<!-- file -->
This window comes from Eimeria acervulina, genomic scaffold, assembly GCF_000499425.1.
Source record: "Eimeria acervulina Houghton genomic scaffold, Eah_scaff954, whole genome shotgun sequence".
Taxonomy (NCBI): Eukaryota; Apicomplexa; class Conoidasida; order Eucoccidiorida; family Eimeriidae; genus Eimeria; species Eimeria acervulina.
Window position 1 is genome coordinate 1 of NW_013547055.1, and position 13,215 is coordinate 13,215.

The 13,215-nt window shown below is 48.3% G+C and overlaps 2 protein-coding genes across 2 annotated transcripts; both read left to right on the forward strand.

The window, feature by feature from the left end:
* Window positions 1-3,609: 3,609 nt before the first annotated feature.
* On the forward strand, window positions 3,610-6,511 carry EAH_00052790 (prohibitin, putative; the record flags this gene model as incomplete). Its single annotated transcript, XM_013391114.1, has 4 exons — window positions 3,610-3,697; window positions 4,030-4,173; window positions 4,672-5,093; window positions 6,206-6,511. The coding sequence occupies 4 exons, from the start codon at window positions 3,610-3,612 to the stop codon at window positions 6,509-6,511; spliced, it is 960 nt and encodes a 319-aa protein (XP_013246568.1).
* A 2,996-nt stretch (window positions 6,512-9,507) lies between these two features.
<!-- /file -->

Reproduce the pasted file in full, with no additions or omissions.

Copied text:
This window comes from Eimeria acervulina, genomic scaffold, assembly GCF_000499425.1.
Source record: "Eimeria acervulina Houghton genomic scaffold, Eah_scaff954, whole genome shotgun sequence".
Taxonomy (NCBI): Eukaryota; Apicomplexa; class Conoidasida; order Eucoccidiorida; family Eimeriidae; genus Eimeria; species Eimeria acervulina.
Window position 1 is genome coordinate 1 of NW_013547055.1, and position 13,215 is coordinate 13,215.

The 13,215-nt window shown below is 48.3% G+C and overlaps 2 protein-coding genes across 2 annotated transcripts; both read left to right on the forward strand.

The window, feature by feature from the left end:
* Window positions 1-3,609: 3,609 nt before the first annotated feature.
* On the forward strand, window positions 3,610-6,511 carry EAH_00052790 (prohibitin, putative; the record flags this gene model as incomplete). Its single annotated transcript, XM_013391114.1, has 4 exons — window positions 3,610-3,697; window positions 4,030-4,173; window positions 4,672-5,093; window positions 6,206-6,511. The coding sequence occupies 4 exons, from the start codon at window positions 3,610-3,612 to the stop codon at window positions 6,509-6,511; spliced, it is 960 nt and encodes a 319-aa protein (XP_013246568.1).
* A 2,996-nt stretch (window positions 6,512-9,507) lies between these two features.